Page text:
Sunday, November 16, 2014

The Bioluminescent City

Say what you will about Genetically Modified Organisms: They're killing us with Frankenfood. They're feeding starving nations with hardier crops. Both are debatable, and both are probably true depending on the circumstance. 

The term "GMO" has been hijacked by pop culture. In that realm it's essentially meaningless because "genetic modification" can vary from anything that was selectively bred to something invented in a mad scientist's laboratory.

Humans have been genetically modifying species for thousands of years. Corn was bread from a type of wheat. The golden retriever cozying up to you at night is a wolf. And you, yes you, are a type of domesticated animal. 

But while dietitians and health enthusiast have hopped on the anti-GMO bandwagon, scientists have been using the process to create some wild species in their efforts to cure diseases. What's left behind are real, living plants and animals that would make James Cameron blush. 

Not PhotoShop

Have you ever heard of glowing cats? As part of a study aimed at combatting AIDS, South Korean scientists used jellyfish DNA to create bioluminescent cats. The protein that causes jellyfish to glow is used to mark changes in a cat's genetic makeup, namely that the cat is resistant to the feline version of the HIV virus. 

The effort is absolutely noble, but it's also shown the mind blowing capabilities of genetic modification when it's allowed to roam. Cats are not the only animals that are now glowing and they prove that the same could be applied to humans. Seattle's punk scene could be a little less dreary during the winter. I mean if face lifts and boob jobs are ethical, why not glowing hair?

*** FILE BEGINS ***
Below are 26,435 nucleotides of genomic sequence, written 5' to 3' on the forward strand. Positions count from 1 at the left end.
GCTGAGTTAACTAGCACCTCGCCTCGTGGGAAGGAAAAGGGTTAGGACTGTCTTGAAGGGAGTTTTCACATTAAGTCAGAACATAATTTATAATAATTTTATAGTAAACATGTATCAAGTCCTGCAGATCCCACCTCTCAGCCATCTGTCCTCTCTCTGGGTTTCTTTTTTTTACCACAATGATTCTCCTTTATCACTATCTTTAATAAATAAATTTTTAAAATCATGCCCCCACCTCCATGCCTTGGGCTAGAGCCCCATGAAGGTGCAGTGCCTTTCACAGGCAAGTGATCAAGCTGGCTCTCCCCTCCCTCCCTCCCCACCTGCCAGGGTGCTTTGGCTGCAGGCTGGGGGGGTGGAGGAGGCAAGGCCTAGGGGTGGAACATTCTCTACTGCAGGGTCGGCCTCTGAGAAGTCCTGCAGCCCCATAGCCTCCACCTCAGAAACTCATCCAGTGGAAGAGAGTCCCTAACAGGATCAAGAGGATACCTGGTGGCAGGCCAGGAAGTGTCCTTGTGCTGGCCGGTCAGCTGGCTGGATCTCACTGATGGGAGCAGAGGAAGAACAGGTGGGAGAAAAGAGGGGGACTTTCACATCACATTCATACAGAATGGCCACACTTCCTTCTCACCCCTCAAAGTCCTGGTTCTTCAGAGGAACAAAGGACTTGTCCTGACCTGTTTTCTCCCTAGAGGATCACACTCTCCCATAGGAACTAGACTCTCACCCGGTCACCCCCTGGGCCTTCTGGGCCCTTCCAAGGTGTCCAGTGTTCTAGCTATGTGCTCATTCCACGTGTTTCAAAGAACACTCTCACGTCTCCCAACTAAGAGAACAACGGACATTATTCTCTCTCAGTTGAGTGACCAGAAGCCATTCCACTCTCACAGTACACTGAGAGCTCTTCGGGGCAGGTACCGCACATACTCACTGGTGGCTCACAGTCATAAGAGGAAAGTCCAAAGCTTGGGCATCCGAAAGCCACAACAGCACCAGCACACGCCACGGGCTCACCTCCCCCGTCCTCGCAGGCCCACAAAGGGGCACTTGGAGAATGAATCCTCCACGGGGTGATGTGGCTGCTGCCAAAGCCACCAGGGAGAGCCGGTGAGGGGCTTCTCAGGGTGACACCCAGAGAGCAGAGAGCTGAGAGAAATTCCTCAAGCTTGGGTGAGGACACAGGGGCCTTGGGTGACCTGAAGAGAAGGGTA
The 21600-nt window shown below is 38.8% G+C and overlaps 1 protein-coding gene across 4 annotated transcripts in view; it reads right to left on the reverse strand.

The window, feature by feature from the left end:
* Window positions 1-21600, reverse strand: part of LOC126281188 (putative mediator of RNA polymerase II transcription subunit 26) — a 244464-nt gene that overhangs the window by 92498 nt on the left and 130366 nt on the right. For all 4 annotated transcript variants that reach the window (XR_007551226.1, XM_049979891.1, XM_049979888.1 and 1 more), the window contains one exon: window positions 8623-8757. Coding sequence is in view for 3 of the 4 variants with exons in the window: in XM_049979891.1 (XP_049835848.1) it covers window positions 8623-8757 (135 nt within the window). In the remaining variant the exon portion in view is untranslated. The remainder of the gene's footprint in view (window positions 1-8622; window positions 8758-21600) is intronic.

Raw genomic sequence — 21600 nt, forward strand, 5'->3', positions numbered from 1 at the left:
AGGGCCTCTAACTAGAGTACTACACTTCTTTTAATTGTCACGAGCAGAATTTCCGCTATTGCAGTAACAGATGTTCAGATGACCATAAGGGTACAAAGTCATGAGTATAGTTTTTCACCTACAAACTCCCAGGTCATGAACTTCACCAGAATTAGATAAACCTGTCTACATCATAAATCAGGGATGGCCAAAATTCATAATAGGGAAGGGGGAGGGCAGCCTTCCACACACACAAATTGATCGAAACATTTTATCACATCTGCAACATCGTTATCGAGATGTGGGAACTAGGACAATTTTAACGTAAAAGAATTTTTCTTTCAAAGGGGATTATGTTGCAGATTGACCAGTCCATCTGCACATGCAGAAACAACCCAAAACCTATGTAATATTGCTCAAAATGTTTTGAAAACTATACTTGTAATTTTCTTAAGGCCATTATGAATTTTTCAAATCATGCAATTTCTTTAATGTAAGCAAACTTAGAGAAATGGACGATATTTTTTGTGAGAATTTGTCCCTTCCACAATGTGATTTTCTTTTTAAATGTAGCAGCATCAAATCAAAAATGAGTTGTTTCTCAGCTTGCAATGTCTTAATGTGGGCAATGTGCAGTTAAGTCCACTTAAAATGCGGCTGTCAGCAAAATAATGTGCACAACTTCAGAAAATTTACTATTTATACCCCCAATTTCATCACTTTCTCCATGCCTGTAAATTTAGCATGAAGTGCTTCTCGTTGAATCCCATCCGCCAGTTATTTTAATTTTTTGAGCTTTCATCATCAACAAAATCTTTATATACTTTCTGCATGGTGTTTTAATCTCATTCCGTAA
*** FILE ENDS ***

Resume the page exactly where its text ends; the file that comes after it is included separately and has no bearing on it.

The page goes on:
But deliberately creating bioluminescent organisms hasn't been limited to the animal kingdom. And that's where its relevance could one day apply to architecture and urban planning. A fully funded Kickstarter campaign is aimed at developing bioluminescent trees. Bioluminescence isn't unheard of in the plant kingdom. Various forms of fungi glow in the dark. But introducing Mother Nature's technology to large trees could one day light our city's streets.

For a century we've been looking at ways to use Mother Nature to power our built environment through solar, wind, and hydropower. Now, it seems, we have the capability to bypass harnessing Mother Nature's power by empowering Her to simply provide it through slightly altered nature.

Combined with Pro-Teq's unique pavement that absorbs ultraviolet light during the day and returns it at night, truly bioluminescent gingko, maple, and sycamore trees could make the pricy need for street lamps a thing of the past. Welcome to a Philadelphia illuminated by nature, the urban embodiment of Avatar

No comments:

Post a Comment